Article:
There are other exceptional examples of CEOs who have successfully unleashed the rest of their organizations' pursuit of trust and engagement, simply by having the courage to start with an honest evaluation of their own leadership and make the changes necessary within themselves. This creates the safe space for other leaders to follow the same three common characteristics to enhance their own personal leadership and improve the organizational culture as a whole.

The Power of a Strong Employee Referral Program

Among recognized Best Companies, robust employee referral programs are the norm. However, a recent small-scale study by Software Advice reminds us that for some organizations, existing employees are an underleveraged resource when it comes to recruiting efforts. Among survey respondents, 45% reported that they do not currently participate in their company's employee referral program. The majority of these respondents (81%) said the reason for this is because they don't know anyone who is a good fit for a position, followed up by insufficient rewards (20%).

How can organizations bolster their employee referral programs and increase participation?

According to the study, when it comes to incentives to participate, monetary rewards are the top draw, as 89% of survey respondents reported money to be the most encouraging reward. This was also the most common type of reward amongst top referral programs (51%). Among the 2015 Fortune 100 Best Companies to Work For, 66% offer referral bonuses of over $1,000 for a successful referral.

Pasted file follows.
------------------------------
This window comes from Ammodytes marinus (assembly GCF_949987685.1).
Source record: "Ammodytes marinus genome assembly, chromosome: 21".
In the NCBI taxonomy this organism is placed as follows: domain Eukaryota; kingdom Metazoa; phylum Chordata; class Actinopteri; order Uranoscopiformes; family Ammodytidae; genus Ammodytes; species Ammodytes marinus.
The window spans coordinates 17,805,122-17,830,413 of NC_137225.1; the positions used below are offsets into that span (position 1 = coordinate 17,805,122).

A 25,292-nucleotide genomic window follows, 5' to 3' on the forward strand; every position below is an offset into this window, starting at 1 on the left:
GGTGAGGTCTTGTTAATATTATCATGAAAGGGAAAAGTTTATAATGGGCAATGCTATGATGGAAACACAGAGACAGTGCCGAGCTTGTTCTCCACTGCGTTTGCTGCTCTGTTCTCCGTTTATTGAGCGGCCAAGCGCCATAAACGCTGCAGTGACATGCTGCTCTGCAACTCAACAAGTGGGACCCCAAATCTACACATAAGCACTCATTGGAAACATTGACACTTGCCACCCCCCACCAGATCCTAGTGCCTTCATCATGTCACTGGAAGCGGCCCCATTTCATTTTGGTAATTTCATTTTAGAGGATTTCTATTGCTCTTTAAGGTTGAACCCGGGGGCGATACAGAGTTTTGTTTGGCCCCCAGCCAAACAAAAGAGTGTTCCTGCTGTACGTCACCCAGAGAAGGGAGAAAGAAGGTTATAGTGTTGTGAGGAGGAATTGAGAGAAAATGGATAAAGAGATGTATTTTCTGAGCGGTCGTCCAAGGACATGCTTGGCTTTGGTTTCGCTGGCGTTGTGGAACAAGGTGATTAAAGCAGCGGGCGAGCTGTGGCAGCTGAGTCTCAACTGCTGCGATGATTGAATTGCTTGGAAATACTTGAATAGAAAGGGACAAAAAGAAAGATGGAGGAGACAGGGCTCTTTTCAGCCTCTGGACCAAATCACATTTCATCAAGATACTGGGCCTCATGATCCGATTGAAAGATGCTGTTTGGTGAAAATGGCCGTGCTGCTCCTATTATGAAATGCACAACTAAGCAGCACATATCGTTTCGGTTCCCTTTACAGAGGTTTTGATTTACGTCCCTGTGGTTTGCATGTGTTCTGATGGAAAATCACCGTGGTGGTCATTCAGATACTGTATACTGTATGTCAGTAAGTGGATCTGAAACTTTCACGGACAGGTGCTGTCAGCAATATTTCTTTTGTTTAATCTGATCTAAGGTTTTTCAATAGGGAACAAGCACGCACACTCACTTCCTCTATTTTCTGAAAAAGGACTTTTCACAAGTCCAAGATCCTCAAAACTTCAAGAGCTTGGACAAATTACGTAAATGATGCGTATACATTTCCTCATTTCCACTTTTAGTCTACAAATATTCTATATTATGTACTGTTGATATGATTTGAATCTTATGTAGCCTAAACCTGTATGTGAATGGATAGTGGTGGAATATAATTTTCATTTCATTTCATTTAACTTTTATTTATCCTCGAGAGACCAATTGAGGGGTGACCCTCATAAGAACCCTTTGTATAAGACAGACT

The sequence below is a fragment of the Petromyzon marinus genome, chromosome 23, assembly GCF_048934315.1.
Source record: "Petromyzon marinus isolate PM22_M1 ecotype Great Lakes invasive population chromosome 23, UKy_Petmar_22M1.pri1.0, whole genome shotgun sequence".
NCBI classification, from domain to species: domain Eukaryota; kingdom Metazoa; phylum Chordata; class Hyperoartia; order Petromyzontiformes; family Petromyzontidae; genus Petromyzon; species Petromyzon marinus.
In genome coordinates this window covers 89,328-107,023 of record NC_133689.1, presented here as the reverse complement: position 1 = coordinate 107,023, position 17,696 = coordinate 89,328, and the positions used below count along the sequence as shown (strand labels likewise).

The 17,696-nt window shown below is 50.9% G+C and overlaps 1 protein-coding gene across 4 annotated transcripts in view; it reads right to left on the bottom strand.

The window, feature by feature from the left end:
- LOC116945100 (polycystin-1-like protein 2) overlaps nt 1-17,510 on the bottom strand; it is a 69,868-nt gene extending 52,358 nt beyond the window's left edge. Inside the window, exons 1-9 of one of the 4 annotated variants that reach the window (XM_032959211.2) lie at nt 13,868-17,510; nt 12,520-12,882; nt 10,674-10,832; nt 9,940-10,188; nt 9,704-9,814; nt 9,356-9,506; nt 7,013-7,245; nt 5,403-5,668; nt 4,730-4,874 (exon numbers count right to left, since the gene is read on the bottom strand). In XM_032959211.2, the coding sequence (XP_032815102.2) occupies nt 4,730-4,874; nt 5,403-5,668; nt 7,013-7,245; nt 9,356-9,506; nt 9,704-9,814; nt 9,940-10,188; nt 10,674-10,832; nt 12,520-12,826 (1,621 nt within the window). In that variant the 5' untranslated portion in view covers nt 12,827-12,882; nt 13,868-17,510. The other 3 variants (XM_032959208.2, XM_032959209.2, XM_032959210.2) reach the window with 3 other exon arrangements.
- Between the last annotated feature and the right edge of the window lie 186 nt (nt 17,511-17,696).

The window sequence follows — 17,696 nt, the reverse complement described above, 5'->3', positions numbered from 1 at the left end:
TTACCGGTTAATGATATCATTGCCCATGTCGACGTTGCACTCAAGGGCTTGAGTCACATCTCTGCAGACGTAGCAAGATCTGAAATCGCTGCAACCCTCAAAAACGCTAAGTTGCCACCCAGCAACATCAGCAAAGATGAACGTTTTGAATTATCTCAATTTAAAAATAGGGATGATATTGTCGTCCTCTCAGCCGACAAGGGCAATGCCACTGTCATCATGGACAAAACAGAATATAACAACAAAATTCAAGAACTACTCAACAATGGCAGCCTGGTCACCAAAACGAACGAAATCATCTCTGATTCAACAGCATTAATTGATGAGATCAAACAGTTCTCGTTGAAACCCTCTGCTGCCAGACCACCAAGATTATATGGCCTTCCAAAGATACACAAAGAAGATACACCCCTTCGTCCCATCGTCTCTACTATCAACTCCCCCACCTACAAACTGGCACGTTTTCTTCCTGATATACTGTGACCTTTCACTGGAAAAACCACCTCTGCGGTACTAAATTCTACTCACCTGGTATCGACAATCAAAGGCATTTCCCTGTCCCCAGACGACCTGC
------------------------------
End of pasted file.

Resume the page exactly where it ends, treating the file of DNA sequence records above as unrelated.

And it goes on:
Let's also give a little fist pump for living in the age of Social Media, because this makes the "I-can't-participate-because-I-don't-know-anyone" hurdle easy to overcome, and offers an simple avenue for employees to be involved. If an employee shares a position via social media, even if none of their "friends", "connections", or "followers" apply, one of these people might still share the position to his/her feed, and subsequently, one of this person's connections could apply (ensue domino effect).

Summed up in Software Advice's report by Nick Leigh-Morgan (founder of ATS software vendor iKrut): "Employers have to see employees not [only] as people who might immediately know somebody that's suitable—they have to see them as marketing people." Keep in mind that the less cumbersome sharing efforts are, the more likely employees are to participate (consider applicant tracking software or internal portal options that let employees share job postings to social media with just a click).

Why is it Important for Your Employees to Double as Recruiters?

Great workplaces value their culture, and when a company values its culture, they place strong emphasis on bringing people in who will promote and enhance that culture. Given existing employees are well versed in their company's culture, they can easily identify people who they come into contact with that would be a great fit. Existing employees' friends are also (given their association with that employee) likely to be a "fit."

By leveraging existing employees in hiring efforts, employees become recruiting foot soldiers who can bring great cultural-fit candidates into a company. Among Fortune 100 Best Companies, employee referral bonuses can reach upwards of $15,000 for a successful referral, speaking to the high premium these companies place on talent coming in from existing employees. Additional benefits of employee referrals are described in this article by Dr. John Sullivan.

Bottom line: It's a great idea to invest in employee referral programs and to actively encourage your employees to use them by offering referral bonuses. Your company will reap the rewards in the form of bringing on employees who others enjoy and who are likely to be a long-term success.

Conference Speakers Share their Great Workplace Culture Strategies

Great times were had by all at the 2015 Great Place to Work® Conference in Dallas, Texas! This year, nearly 1,100 professionals representing over 400 companies from across 20 industries converged to share ideas, network, and hear exciting new insights and best practices from leaders at some of the world's greatest workplaces.